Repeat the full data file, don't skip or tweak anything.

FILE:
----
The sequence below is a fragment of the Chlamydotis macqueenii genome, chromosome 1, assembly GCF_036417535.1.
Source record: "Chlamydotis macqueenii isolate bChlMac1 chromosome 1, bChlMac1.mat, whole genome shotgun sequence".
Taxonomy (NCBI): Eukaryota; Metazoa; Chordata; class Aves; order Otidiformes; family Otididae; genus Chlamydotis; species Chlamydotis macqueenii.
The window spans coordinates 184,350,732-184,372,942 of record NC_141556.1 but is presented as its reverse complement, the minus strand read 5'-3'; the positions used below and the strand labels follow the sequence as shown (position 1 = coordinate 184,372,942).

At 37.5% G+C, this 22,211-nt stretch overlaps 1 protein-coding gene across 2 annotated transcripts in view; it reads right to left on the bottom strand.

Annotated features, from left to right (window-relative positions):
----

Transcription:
The sequence below is a fragment of the Chlamydotis macqueenii genome, chromosome 1, assembly GCF_036417535.1.
Source record: "Chlamydotis macqueenii isolate bChlMac1 chromosome 1, bChlMac1.mat, whole genome shotgun sequence".
Taxonomy (NCBI): Eukaryota; Metazoa; Chordata; class Aves; order Otidiformes; family Otididae; genus Chlamydotis; species Chlamydotis macqueenii.
The window spans coordinates 184,350,732-184,372,942 of record NC_141556.1 but is presented as its reverse complement, the minus strand read 5'-3'; the positions used below and the strand labels follow the sequence as shown (position 1 = coordinate 184,372,942).

At 37.5% G+C, this 22,211-nt stretch overlaps 1 protein-coding gene across 2 annotated transcripts in view; it reads right to left on the bottom strand.

Annotated features, from left to right (window-relative positions):